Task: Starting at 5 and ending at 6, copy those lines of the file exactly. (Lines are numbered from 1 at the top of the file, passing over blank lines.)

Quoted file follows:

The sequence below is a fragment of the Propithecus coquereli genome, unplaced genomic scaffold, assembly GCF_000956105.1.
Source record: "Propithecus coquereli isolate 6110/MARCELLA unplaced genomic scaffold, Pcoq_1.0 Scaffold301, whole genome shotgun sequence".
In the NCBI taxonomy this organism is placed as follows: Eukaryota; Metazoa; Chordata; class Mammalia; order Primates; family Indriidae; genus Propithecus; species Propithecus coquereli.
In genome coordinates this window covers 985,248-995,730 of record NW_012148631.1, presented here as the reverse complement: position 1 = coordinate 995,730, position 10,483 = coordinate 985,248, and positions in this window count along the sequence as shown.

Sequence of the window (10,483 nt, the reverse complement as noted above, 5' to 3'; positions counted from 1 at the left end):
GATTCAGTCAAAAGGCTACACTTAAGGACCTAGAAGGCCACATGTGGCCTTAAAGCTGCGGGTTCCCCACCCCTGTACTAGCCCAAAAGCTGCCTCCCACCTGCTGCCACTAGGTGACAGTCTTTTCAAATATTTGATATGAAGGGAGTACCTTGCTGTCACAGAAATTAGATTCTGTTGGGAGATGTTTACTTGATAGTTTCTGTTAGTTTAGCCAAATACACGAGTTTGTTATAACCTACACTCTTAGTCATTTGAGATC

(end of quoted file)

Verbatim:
Sequence of the window (10,483 nt, the reverse complement as noted above, 5' to 3'; positions counted from 1 at the left end):
GATTCAGTCAAAAGGCTACACTTAAGGACCTAGAAGGCCACATGTGGCCTTAAAGCTGCGGGTTCCCCACCCCTGTACTAGCCCAAAAGCTGCCTCCCACCTGCTGCCACTAGGTGACAGTCTTTTCAAATATTTGATATGAAGGGAGTACCTTGCTGTCACAGAAATTAGATTCTGTTGGGAGATGTTTACTTGATAGTTTCTGTTAGTTTAGCCAAATACACGAGTTTGTTATAACCTACACTCTTAGTCATTTGAGATC